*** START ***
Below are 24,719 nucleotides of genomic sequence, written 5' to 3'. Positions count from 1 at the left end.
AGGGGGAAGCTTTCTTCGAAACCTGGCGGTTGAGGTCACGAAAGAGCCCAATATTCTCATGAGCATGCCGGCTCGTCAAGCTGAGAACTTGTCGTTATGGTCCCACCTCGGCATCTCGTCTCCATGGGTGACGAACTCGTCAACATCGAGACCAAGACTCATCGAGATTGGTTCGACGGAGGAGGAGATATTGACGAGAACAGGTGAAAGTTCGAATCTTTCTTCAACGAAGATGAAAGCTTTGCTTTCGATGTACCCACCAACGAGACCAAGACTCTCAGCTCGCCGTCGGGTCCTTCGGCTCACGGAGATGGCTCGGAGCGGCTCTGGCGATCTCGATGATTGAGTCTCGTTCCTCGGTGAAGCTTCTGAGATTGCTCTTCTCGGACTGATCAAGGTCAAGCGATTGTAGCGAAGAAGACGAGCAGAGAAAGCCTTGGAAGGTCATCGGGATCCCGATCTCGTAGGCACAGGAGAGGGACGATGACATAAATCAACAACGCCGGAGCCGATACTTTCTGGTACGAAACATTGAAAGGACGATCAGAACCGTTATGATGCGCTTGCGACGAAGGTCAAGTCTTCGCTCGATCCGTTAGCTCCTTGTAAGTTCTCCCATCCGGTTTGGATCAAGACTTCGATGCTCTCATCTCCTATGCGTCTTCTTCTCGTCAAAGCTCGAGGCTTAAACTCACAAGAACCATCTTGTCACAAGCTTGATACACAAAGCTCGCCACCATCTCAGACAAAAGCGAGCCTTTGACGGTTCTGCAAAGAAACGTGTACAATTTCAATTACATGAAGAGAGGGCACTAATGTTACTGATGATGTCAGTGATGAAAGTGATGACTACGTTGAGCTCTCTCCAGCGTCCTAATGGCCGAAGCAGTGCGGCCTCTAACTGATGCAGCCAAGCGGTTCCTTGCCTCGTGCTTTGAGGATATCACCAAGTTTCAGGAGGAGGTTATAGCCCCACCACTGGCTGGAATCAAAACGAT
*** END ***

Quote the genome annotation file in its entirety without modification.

Below are 24,719 nucleotides of genomic sequence, written 5' to 3'. Positions count from 1 at the left end.
AGGGGGAAGCTTTCTTCGAAACCTGGCGGTTGAGGTCACGAAAGAGCCCAATATTCTCATGAGCATGCCGGCTCGTCAAGCTGAGAACTTGTCGTTATGGTCCCACCTCGGCATCTCGTCTCCATGGGTGACGAACTCGTCAACATCGAGACCAAGACTCATCGAGATTGGTTCGACGGAGGAGGAGATATTGACGAGAACAGGTGAAAGTTCGAATCTTTCTTCAACGAAGATGAAAGCTTTGCTTTCGATGTACCCACCAACGAGACCAAGACTCTCAGCTCGCCGTCGGGTCCTTCGGCTCACGGAGATGGCTCGGAGCGGCTCTGGCGATCTCGATGATTGAGTCTCGTTCCTCGGTGAAGCTTCTGAGATTGCTCTTCTCGGACTGATCAAGGTCAAGCGATTGTAGCGAAGAAGACGAGCAGAGAAAGCCTTGGAAGGTCATCGGGATCCCGATCTCGTAGGCACAGGAGAGGGACGATGACATAAATCAACAACGCCGGAGCCGATACTTTCTGGTACGAAACATTGAAAGGACGATCAGAACCGTTATGATGCGCTTGCGACGAAGGTCAAGTCTTCGCTCGATCCGTTAGCTCCTTGTAAGTTCTCCCATCCGGTTTGGATCAAGACTTCGATGCTCTCATCTCCTATGCGTCTTCTTCTCGTCAAAGCTCGAGGCTTAAACTCACAAGAACCATCTTGTCACAAGCTTGATACACAAAGCTCGCCACCATCTCAGACAAAAGCGAGCCTTTGACGGTTCTGCAAAGAAACGTGTACAATTTCAATTACATGAAGAGAGGGCACTAATGTTACTGATGATGTCAGTGATGAAAGTGATGACTACGTTGAGCTCTCTCCAGCGTCCTAATGGCCGAAGCAGTGCGGCCTCTAACTGATGCAGCCAAGCGGTTCCTTGCCTCGTGCTTTGAGGATATCACCAAGTTTCAGGAGGAGGTTATAGCCCCACCACTGGCTGGAATCAAAACGAT